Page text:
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Business News/ News / World/  Can money buy happiness? New research finds answer to age-old debate
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Can money buy happiness? New research finds answer to age-old debate

The study has overturned the dominant thinking that people are generally happier as they earn more

Can money buy happiness? New study reveals the answer (REUTERS)Premium
Can money buy happiness? New study reveals the answer (REUTERS)

Since time immemorial, philosophers, economists, and even common men have debated over this topic--Can money buy happiness?

New research has found the answer to this question. According to a study published in the Proceedings of the National Academy of Sciences, for most people, the answer is seeming, yes, in the US.

Researchers Daniel Kahneman and Matthew Killingsworth have overturned the dominant thinking that people are generally happier as they earn more, with their joy leveling out when their income hits $75,000 ( 61,76,475).

The study conducted an experiment on 33,391 adults aged between 18 and 65 who live in the United States, are employed and report a household income of at least $10,000 a year. The researchers said they lacked substantial data for those earning over $500,000.

During the research, the participants were asked to report their feelings at random intervals in a day via an app developed by Killingsworth called 'Track Your Happiness'.

The researchers asked the participants about their feelings randomly at any time. Specifically, they asked, "How do you feel right now?" on a scale ranging from “very bad" to “very good," he said.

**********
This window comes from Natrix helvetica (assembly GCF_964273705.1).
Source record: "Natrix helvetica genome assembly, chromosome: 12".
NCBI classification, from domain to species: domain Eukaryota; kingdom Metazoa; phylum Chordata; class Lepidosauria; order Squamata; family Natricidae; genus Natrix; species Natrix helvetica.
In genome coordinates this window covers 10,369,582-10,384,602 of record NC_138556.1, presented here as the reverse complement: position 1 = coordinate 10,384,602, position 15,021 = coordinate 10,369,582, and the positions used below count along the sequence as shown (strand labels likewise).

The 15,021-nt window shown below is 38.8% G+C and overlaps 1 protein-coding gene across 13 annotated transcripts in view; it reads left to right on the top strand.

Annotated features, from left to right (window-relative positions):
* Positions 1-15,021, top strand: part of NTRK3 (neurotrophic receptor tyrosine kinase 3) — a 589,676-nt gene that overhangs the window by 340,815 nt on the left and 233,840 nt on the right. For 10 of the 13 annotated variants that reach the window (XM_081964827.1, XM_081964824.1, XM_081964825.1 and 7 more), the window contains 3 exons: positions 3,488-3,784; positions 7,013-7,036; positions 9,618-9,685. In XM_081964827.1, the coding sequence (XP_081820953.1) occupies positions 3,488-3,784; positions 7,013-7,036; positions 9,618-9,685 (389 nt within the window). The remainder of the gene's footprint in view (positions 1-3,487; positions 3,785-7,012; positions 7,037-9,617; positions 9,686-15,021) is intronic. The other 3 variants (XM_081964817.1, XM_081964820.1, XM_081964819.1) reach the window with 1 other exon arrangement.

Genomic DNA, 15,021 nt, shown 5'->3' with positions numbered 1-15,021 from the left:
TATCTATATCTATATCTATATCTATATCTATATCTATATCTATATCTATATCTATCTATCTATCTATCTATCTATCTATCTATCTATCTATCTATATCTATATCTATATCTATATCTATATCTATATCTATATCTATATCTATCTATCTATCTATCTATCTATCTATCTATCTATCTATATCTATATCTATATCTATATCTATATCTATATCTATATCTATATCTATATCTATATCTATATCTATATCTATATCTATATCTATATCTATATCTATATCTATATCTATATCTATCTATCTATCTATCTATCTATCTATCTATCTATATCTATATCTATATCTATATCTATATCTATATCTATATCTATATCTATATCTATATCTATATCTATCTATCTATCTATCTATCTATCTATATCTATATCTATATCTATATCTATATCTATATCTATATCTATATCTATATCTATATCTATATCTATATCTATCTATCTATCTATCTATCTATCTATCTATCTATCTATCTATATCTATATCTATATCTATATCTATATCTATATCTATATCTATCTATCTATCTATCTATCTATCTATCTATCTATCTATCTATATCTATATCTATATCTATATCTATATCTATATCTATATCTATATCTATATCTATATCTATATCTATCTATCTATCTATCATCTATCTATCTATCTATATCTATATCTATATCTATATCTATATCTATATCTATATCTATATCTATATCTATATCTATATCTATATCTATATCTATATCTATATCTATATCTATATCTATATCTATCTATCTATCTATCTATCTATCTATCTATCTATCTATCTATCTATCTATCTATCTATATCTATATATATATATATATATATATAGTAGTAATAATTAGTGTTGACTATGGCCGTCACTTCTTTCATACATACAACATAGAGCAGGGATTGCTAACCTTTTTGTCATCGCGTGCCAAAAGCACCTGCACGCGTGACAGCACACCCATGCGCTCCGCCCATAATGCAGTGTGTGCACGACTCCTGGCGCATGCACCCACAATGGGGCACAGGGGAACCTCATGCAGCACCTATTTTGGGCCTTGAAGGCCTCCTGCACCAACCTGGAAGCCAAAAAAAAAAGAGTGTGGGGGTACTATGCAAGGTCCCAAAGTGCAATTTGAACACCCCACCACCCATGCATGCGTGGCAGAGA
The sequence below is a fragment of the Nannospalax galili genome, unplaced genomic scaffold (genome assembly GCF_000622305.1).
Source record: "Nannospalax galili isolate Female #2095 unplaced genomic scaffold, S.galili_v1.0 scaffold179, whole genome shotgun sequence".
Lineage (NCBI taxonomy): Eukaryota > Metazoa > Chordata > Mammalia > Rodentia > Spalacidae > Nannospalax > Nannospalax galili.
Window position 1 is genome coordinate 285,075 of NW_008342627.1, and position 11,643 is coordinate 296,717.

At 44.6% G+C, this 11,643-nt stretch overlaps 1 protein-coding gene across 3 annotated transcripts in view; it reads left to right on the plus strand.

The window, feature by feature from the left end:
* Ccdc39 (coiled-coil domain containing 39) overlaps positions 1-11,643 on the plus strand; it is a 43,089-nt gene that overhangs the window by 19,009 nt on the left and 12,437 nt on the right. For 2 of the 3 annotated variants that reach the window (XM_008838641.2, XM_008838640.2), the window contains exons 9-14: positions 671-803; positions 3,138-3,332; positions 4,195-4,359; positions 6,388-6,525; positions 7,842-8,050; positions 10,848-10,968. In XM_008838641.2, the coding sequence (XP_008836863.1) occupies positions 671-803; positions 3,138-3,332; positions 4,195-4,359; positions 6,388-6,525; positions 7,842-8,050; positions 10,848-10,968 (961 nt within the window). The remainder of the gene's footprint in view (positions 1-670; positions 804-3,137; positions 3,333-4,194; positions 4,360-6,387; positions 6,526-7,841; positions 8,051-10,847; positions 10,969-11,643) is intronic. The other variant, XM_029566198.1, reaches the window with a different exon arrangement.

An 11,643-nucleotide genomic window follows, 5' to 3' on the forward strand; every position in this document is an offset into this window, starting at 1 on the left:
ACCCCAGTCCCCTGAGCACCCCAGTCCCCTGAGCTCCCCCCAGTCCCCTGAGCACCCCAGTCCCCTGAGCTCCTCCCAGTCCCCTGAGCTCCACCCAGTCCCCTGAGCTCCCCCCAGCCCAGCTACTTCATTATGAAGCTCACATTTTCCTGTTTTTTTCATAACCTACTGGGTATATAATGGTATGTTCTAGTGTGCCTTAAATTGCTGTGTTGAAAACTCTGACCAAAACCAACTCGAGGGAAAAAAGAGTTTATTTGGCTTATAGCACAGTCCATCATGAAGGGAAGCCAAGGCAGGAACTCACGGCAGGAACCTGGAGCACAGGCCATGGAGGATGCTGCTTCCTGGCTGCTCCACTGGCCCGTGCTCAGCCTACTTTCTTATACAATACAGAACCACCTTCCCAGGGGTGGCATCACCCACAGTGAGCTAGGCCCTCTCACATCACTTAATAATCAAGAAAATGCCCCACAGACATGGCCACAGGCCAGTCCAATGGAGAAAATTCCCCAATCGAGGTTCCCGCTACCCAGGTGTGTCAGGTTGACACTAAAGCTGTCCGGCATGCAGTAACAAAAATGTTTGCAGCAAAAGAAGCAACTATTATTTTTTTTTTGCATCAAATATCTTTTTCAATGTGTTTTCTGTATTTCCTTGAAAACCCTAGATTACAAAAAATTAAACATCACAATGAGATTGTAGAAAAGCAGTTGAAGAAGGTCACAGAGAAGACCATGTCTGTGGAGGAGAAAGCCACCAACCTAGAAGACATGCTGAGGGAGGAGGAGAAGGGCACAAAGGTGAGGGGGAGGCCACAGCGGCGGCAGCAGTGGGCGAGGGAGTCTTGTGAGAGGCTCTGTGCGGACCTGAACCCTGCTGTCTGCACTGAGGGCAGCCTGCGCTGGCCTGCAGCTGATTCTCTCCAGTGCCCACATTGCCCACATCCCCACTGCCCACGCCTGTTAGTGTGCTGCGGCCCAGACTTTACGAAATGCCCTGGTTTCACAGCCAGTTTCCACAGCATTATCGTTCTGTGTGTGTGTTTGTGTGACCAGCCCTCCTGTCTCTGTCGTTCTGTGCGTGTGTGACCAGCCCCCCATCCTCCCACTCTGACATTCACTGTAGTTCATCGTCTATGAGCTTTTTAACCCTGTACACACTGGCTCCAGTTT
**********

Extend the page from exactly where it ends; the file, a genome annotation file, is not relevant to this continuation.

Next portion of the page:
The study came up with two outcomes: First, happiness continues to rise with income even in the high range of income. Precisely, more money can raise our happiness level.

However, the study also found that was an “unhappy minority". About 20% of the participants, "whose unhappiness diminishes with rising income up to a threshold, then shows no further progress".

Such people experience "negative" miseries which cannot e alleviated by money, such as clinical depression, and heartbreak kinds of episodes.

The researchers noted that their suffering may diminish as their income rises to about $10,000 but "very little beyond that".

The study underlined two facts--larger income is associated with happiness for most people. But if you are rich and dealing with a severe emotional crisis then money won't help.

The study acknowledged that happiness and emotional well-being varies every day and that "happy people are not all equally happy" but argues that there are “degrees of happiness".

Moreover, the outcome of happiness is different, depending on income. Low earners, gain greater happiness with an increased in income than happier people do. In other words, the bottom of the happiness distribution rises much faster than the top in that range of income.

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Published: 14 Mar 2023, 09:45 AM IST
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